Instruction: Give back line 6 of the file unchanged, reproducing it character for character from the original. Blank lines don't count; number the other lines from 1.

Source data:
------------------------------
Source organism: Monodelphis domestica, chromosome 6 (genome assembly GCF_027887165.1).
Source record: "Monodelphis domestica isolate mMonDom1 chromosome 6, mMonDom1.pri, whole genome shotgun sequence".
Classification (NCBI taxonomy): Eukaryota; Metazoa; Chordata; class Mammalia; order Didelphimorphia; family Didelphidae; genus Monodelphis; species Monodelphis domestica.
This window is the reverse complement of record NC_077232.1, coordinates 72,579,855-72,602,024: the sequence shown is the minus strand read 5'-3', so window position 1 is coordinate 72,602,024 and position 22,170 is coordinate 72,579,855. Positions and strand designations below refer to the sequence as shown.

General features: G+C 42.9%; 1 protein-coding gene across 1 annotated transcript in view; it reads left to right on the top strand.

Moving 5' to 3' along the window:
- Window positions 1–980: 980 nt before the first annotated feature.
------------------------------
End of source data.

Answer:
Moving 5' to 3' along the window: